Jewish groups’ discomfort at links with Presidents Club scandal

The disgraced high-profile annual fundraising event made donations to many Jewish charities


Jewish organisations have expressed their revulsion after being caught up in the exposure of sexual harassment at a high-profile annual fundraising event from which many have received donations.

The annual Presidents Club dinner has given money to over 200 organisations over the past three decades, of which around 30 are Jewish charities such as Jewish Care, World Jewish Relief, Aish Hatorah UK, Camp Simcha and Norwood.

A Financial Times exposé on Tuesday revealed that at the men-only event held last week at the Dorchester hotel, “many of the hostesses were subjected to groping, lewd comments and repeated requests to join diners in bedrooms elsewhere. Hostesses reported men repeatedly putting hands up their skirts; one said an attendee had exposed his penis to her during the evening.”

Many of the guests at the dinner, at which “kosher style” food was served, were prominent members of the Jewish community.

David Meller, the co-chair of this year’s dinner, resigned from his role on the board of the Department of Education on Wednesday in the wake of the story. Richard Caring, the businessman reported to have successfully bid £400,000 at the dinner to place his name on a new High Dependency Unit for a children’s hospital, said he “was not aware of any of the alleged incidents”.

Lord Mendelsohn, shadow trade spokesman and a former Labour fundraiser, also attended, but a Labour spokesperson said the peer “was only present for part of the dinner and wasn’t aware of any of this behaviour - he completely condemns it.”

Tim Steiner, chief executive of Ocado, confirmed he did attend the event, but only in a personal capacity.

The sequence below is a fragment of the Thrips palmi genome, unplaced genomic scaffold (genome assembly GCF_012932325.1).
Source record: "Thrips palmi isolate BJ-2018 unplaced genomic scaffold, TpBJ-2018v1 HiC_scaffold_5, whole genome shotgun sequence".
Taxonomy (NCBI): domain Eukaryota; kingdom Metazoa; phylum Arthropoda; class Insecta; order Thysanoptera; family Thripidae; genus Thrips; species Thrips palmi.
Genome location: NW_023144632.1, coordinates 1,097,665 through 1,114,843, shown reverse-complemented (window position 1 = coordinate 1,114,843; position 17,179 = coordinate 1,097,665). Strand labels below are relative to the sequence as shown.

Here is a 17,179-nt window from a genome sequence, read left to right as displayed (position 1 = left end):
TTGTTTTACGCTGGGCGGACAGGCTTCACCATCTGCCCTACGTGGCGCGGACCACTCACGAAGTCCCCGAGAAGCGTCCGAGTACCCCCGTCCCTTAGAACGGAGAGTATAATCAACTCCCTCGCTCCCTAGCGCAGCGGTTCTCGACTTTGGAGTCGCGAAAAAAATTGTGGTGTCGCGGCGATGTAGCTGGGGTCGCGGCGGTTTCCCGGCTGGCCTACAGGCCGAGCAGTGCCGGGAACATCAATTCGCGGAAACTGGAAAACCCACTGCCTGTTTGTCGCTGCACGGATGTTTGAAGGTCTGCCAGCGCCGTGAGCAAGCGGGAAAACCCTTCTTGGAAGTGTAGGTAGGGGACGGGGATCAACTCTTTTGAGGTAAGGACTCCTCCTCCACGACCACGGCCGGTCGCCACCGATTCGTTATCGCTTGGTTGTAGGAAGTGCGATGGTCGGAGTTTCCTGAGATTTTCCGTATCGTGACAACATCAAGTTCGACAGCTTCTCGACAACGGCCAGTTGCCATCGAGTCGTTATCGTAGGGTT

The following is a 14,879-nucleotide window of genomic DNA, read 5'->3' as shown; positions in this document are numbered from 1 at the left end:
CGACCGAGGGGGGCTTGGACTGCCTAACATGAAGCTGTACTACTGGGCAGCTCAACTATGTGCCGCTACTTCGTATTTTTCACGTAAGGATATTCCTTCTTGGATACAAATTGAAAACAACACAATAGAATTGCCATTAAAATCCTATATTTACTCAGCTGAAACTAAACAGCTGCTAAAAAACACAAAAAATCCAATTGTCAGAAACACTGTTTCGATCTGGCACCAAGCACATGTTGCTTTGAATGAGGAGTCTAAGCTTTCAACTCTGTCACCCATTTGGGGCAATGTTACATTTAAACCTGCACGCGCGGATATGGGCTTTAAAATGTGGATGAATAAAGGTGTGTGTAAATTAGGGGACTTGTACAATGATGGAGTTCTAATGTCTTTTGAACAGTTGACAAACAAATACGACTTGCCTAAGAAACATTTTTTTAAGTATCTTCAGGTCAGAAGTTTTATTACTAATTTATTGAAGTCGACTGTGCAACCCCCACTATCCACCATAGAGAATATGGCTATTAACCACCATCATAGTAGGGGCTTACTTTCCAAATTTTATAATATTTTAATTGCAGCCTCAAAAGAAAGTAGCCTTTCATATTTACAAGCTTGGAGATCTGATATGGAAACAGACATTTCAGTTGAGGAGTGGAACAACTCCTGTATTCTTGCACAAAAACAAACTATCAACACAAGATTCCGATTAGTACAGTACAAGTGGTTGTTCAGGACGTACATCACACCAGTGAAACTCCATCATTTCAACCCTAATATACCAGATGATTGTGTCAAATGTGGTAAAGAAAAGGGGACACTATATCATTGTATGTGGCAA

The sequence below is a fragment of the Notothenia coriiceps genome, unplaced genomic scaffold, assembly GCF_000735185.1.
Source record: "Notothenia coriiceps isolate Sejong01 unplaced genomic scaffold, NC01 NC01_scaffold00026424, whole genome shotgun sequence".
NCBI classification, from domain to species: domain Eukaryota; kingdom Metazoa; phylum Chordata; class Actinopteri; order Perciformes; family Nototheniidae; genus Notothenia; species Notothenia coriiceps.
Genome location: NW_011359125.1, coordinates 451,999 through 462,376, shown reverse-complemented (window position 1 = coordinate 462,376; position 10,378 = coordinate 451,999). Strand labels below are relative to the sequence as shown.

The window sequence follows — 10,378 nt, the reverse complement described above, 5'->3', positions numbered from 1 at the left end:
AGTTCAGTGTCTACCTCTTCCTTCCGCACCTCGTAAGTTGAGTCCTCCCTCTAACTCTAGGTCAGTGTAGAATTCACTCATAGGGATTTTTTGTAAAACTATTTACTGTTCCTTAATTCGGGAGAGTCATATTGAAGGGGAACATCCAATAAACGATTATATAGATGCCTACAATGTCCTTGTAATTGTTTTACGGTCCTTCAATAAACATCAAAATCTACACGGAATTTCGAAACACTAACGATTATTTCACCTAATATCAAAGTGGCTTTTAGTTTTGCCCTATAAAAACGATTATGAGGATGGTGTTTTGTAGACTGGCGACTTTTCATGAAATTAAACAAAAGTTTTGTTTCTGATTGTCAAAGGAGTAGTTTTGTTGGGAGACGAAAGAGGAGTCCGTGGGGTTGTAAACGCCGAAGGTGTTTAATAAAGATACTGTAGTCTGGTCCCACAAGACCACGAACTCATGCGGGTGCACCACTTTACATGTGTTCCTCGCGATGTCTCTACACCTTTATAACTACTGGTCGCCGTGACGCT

Jewish charities said that they were shocked by the revelations.

Elaine Kerr, Norwood chief executive, said the allegations were “disturbing”, and her organisation would be “reviewing our position with regard to the President’s Club”.

Jewish Care said it had not received money from the Presidents Club for almost a decade.

World Jewish Relief told the JC it condemned “any kind of sexual harassment and misogyny. We have not received money from the President’s Club for a decade, nor had any involvement with the event.”

Neville Goldschneider, chief executive of the Camp Simchah children’s cancer charity, said the organisation “last applied for and received a donation from the Presidents’ Club in 2013, which was used to purchase a mobile hoist.

“We have not put in an application for a donation since.”

On Wednesday, the President’s Club said it was ceasing operations.

The behaviour was allegedly long-standing, with the Financial Times reporting that rumours had dogged the event for years, and that “the accompanying brochure included a full-page warning that no attendees or staff should be sexually harassed”.

In 2010 an Independent on Sunday report of the event named a large number of guests, including many wealthy individuals from the Jewish community. It said, “the boys tucked into the girls”.

Among the other Jewish charities to comment was Side by Side, which said it was “appalled to read the reports of such grossly inappropriate behaviour.

“We have not received any funds from the President’s Club for at least 10 years and are surprised that we remain on their website [as a beneficiary].”

David Rose, the executive international director of Zaka, an Israeli search and rescue charity, said a motorbike to the value of £8,500 was donated a decade ago. We have not heard from the President’s Club since 2008,” he added.

“I don’t think we are on their list any more. We haven’t submitted any further applications for donations.”

A spokesperson for Aish UK said: "We have checked our accounts for the last ten years and we have no record of receiving any money from them.  We don't know why our name is included on their website.

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